A contact lens that guides the growth of a young eyeball could stall worsening myopia in kids.
At the Optic Society’s annual meeting this week, a vision scientist called David Troilo will propose his idea to freeze the progression of childhood nearsightedness. His solution: A new kind of contact lens with varying powers, or focal lengths, mixed in.
Troilo, vice president and dean of academic affairs at the SUNY School of Optometry, studies growth of the human eye from early childhood to adulthood. His team fitted out marmosets with such “multizonal” lenses—with alternating rings of positive and negative focal lengths. They found that the eyeballs of the cuddly primates shrank. The team has also tested lenses with the variable focal lengths restricted to the outer edges.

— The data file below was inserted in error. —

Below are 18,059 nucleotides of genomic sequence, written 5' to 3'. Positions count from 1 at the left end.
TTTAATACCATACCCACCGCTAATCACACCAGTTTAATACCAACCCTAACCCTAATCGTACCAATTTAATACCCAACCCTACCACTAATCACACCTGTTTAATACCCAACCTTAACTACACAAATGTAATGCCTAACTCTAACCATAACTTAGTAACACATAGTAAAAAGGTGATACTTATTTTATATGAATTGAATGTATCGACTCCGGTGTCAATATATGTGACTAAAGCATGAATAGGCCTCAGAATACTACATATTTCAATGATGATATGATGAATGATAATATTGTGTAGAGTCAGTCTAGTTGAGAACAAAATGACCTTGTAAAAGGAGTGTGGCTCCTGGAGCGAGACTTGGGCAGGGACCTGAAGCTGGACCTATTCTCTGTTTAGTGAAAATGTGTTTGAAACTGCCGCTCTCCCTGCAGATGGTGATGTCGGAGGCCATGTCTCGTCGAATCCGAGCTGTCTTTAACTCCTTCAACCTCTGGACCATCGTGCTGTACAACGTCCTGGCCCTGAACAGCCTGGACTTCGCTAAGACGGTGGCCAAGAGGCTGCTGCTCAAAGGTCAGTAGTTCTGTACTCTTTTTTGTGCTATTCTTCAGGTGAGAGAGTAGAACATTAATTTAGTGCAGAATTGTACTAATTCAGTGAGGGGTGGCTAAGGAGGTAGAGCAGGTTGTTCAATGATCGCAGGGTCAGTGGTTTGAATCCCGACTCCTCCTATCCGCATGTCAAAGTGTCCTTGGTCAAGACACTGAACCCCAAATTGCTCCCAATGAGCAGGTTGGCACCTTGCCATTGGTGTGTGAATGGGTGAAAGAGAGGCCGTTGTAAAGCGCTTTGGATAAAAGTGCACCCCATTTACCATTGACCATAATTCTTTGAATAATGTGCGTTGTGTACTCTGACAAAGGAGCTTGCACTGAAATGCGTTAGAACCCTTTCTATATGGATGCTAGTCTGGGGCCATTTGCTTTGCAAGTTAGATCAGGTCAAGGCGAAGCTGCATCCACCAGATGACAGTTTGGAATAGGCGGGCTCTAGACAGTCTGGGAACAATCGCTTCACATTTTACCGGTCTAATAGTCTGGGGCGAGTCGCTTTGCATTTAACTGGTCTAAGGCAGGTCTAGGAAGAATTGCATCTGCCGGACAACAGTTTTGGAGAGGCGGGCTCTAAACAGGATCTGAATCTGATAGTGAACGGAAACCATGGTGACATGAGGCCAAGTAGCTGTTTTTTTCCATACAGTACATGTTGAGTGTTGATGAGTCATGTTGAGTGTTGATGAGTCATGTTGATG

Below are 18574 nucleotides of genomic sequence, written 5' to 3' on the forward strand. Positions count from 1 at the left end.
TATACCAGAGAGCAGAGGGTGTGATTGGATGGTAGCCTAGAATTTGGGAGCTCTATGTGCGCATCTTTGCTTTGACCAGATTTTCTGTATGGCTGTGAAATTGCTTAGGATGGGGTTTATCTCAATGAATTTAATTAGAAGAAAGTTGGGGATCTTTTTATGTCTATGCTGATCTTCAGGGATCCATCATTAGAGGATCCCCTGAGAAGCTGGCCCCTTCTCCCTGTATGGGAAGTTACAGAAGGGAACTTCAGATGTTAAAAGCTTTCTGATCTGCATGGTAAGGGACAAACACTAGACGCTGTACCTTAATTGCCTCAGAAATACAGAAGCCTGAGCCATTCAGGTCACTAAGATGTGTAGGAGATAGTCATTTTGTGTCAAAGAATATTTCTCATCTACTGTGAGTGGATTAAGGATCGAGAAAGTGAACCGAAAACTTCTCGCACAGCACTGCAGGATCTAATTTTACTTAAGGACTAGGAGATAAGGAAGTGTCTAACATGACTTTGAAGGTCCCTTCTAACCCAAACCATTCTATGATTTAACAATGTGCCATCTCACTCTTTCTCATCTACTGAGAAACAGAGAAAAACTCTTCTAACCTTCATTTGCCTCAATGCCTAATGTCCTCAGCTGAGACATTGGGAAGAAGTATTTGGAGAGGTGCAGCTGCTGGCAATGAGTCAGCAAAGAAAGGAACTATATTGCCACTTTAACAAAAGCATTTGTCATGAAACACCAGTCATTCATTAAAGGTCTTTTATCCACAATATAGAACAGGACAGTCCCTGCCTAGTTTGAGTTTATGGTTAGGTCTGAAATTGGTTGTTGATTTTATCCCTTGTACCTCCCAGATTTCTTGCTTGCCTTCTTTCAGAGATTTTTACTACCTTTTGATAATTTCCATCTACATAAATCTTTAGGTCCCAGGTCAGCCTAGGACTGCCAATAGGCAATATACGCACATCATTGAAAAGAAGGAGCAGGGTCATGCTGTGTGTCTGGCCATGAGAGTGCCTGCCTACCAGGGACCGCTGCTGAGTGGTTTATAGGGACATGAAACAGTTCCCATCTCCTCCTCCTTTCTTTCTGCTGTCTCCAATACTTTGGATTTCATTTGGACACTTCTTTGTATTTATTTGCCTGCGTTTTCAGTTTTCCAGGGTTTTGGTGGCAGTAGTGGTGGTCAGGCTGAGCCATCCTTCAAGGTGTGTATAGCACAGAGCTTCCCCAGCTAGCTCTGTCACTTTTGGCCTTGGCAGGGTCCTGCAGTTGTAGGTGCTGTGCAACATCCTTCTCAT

A myopic eyeball is a too-long one, and as anyone who grew up with prescription glasses will tell you, it has trouble bringing distant objects into focus. Genes and reading habits are some of the factors that influence how near-sightedness gets worse in some children. But Troilo’s current work has another element at its focal point. That’s the hypothesis that the natural course of an eye’s growth can be swayed by the kinds of images it sees as it develops.
Regular corrective lenses for myopia have just a single focal length. They focus a sharp image onto just a section of a rather expansive retina. Because of the way the periphery of the retina responds to this image reception—goes this theory—the eyeball grows longer in response. And as the eyeball elongates, nearsightedness gets worse.
By messing with what the periphery of the retina sees, Troilio and team show that this trend can be stopped. Troilo writes in the summary to his talk that his graduated contact lens could stop myopia from getting out of hand, and shows promise to even reverse it altogether.
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